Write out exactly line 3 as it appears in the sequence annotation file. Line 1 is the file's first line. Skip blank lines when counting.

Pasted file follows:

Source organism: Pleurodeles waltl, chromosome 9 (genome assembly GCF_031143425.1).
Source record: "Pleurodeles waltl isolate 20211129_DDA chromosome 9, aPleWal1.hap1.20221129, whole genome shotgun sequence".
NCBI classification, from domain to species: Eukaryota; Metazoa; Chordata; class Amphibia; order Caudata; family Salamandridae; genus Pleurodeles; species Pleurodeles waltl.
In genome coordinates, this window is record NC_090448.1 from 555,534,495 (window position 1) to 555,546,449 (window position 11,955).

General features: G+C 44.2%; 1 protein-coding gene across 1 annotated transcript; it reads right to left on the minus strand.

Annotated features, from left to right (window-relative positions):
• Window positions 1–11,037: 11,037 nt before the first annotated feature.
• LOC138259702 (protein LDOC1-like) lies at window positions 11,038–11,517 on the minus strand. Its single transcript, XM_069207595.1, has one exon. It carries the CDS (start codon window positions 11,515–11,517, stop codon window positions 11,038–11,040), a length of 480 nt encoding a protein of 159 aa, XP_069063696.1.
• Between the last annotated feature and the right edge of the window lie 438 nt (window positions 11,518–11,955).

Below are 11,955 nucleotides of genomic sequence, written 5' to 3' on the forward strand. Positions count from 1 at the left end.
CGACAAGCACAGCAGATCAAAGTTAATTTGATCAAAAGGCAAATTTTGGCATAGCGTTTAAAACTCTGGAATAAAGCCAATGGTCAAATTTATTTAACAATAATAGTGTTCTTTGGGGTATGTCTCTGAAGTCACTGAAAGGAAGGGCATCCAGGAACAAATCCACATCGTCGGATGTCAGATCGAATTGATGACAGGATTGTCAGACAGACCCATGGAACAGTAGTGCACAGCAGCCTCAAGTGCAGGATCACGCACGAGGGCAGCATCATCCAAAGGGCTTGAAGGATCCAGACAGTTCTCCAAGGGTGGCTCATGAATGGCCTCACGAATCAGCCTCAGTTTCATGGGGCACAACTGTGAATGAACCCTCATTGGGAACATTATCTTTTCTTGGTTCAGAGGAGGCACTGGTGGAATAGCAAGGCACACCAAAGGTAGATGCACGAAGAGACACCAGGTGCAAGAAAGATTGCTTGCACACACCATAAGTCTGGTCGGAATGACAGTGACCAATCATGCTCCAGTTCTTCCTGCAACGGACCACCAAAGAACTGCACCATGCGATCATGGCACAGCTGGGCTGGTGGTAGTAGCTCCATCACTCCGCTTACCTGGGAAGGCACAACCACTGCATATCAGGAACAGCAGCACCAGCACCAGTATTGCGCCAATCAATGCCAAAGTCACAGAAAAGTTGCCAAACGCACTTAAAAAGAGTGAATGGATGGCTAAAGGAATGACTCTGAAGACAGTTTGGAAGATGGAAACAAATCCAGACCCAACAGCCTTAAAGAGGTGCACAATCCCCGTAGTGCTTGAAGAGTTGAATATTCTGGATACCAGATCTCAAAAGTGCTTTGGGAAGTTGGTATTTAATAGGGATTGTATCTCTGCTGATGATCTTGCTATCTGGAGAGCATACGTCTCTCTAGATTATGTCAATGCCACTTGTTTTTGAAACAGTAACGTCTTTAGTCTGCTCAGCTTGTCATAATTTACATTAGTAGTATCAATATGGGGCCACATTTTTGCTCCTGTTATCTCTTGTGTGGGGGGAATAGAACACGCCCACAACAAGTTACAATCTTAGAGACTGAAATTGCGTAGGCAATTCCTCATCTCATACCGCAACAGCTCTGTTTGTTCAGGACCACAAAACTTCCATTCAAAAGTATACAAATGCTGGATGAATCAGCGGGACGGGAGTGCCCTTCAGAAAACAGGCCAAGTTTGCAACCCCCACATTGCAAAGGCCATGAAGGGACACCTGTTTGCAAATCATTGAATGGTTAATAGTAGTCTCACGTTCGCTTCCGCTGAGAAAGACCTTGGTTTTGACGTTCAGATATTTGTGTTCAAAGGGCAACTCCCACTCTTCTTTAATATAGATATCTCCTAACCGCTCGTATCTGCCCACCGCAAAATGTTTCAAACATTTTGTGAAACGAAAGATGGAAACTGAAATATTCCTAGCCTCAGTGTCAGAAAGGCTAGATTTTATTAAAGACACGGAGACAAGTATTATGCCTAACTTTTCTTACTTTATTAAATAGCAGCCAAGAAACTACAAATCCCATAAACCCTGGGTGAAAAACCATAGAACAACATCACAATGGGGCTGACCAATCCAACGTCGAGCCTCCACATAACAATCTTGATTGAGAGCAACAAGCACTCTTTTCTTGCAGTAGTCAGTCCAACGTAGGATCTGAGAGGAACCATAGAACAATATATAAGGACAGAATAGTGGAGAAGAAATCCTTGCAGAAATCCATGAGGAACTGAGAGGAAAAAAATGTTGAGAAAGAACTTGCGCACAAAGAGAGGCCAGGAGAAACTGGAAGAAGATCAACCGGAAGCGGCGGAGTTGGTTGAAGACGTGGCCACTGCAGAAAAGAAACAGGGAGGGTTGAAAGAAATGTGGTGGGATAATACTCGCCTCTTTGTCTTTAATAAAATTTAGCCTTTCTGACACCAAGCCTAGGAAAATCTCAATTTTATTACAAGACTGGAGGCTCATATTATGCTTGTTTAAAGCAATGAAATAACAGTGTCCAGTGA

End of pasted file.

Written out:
NCBI classification, from domain to species: Eukaryota; Metazoa; Chordata; class Amphibia; order Caudata; family Salamandridae; genus Pleurodeles; species Pleurodeles waltl.